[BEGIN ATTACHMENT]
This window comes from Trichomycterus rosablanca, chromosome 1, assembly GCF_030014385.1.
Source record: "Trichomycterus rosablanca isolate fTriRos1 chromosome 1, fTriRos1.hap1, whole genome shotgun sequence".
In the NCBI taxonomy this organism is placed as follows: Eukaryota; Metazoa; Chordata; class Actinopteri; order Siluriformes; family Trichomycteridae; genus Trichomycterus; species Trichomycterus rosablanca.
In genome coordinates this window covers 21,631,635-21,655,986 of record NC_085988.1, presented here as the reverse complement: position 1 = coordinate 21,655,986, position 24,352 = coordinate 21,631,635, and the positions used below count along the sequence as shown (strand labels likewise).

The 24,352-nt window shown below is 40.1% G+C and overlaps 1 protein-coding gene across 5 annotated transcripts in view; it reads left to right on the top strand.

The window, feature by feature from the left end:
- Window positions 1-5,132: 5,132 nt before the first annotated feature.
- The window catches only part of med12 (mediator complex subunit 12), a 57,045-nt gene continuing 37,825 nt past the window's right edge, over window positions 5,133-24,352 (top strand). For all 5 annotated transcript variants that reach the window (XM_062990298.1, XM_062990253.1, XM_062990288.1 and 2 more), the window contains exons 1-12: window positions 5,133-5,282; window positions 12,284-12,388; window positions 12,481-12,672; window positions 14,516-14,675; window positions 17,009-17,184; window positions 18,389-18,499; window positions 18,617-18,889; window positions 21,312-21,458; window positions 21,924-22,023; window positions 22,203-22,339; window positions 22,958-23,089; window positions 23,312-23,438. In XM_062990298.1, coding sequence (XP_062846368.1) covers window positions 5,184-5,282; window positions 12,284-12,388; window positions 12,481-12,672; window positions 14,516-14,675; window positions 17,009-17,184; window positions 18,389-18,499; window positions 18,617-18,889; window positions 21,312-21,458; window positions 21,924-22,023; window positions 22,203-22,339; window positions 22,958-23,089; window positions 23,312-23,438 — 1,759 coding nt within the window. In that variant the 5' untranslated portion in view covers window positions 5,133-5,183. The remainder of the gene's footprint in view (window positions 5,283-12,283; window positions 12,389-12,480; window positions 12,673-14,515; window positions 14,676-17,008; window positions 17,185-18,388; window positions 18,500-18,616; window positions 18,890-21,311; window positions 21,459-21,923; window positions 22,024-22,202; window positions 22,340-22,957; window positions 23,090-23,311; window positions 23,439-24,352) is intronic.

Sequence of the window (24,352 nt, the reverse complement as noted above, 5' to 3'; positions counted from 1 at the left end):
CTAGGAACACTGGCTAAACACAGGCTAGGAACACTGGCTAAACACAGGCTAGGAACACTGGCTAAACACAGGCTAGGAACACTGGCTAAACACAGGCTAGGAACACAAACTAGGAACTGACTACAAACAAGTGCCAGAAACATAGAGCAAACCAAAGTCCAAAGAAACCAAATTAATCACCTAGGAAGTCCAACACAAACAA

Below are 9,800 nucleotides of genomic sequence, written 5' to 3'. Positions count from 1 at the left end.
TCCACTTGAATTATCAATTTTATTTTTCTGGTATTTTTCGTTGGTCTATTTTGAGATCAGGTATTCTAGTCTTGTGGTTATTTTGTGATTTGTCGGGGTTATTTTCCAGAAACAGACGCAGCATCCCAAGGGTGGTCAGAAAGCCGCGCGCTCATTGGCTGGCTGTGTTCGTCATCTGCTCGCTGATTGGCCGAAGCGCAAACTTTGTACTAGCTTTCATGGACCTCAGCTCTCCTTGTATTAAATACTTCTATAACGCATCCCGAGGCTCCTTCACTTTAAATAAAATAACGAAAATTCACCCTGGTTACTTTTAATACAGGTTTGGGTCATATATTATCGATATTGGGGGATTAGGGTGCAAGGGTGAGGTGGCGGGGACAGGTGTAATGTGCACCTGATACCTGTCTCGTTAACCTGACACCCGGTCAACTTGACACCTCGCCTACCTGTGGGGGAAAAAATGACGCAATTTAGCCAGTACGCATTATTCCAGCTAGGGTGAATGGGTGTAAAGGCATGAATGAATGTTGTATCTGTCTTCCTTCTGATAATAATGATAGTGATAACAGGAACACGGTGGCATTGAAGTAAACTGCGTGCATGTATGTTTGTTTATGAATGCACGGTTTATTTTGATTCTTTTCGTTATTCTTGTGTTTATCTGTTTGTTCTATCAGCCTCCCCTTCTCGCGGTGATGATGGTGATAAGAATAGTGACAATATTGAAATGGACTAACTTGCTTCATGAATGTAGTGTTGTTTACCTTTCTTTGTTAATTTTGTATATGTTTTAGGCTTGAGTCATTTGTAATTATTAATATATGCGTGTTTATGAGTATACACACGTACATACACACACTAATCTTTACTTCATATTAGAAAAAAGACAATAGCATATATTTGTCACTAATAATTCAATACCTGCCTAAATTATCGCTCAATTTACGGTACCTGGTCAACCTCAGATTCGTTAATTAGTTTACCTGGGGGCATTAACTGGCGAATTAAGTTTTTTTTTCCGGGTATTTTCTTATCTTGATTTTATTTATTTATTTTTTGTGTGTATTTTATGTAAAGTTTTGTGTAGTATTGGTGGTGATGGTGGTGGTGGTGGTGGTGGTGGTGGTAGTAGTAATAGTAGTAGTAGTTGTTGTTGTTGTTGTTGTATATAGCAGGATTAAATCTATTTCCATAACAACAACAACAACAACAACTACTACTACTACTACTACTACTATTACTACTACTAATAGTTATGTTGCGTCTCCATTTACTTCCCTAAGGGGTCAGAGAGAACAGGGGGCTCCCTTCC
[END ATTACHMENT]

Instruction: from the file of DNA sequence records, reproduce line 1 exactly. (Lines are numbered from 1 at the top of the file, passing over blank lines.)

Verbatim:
This window comes from Trichomycterus rosablanca, chromosome 1, assembly GCF_030014385.1.